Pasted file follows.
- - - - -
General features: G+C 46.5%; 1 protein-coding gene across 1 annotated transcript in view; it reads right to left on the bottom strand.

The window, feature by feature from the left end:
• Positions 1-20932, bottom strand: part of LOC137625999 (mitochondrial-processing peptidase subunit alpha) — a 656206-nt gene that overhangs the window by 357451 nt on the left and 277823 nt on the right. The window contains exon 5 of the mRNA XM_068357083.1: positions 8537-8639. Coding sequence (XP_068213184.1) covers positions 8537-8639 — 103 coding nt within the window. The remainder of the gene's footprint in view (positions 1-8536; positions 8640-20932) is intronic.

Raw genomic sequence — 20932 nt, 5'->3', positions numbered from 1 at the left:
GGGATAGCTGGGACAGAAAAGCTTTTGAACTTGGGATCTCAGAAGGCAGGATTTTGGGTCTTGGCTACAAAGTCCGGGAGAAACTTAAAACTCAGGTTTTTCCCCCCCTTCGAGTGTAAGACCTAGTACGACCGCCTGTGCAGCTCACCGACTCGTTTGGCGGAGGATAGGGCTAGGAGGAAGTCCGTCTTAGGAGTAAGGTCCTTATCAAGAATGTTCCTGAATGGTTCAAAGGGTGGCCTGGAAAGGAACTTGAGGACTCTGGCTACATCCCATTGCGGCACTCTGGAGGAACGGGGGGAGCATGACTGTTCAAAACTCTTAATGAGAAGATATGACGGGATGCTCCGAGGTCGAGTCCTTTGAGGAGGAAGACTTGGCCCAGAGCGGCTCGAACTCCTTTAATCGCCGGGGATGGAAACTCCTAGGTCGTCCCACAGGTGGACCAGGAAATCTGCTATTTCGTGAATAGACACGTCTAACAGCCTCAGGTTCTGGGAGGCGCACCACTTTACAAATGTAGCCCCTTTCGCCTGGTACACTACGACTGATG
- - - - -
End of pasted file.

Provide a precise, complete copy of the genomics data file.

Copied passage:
General features: G+C 46.5%; 1 protein-coding gene across 1 annotated transcript in view; it reads right to left on the bottom strand.

The window, feature by feature from the left end:
• Positions 1-20932, bottom strand: part of LOC137625999 (mitochondrial-processing peptidase subunit alpha) — a 656206-nt gene that overhangs the window by 357451 nt on the left and 277823 nt on the right. The window contains exon 5 of the mRNA XM_068357083.1: positions 8537-8639. Coding sequence (XP_068213184.1) covers positions 8537-8639 — 103 coding nt within the window. The remainder of the gene's footprint in view (positions 1-8536; positions 8640-20932) is intronic.

Raw genomic sequence — 20932 nt, 5'->3', positions numbered from 1 at the left:
GGGATAGCTGGGACAGAAAAGCTTTTGAACTTGGGATCTCAGAAGGCAGGATTTTGGGTCTTGGCTACAAAGTCCGGGAGAAACTTAAAACTCAGGTTTTTCCCCCCCTTCGAGTGTAAGACCTAGTACGACCGCCTGTGCAGCTCACCGACTCGTTTGGCGGAGGATAGGGCTAGGAGGAAGTCCGTCTTAGGAGTAAGGTCCTTATCAAGAATGTTCCTGAATGGTTCAAAGGGTGGCCTGGAAAGGAACTTGAGGACTCTGGCTACATCCCATTGCGGCACTCTGGAGGAACGGGGGGAGCATGACTGTTCAAAACTCTTAATGAGAAGATATGACGGGATGCTCCGAGGTCGAGTCCTTTGAGGAGGAAGACTTGGCCCAGAGCGGCTCGAACTCCTTTAATCGCCGGGGATGGAAACTCCTAGGTCGTCCCACAGGTGGACCAGGAAATCTGCTATTTCGTGAATAGACACGTCTAACAGCCTCAGGTTCTGGGAGGCGCACCACTTTACAAATGTAGCCCCTTTCGCCTGGTACACTACGACTGATG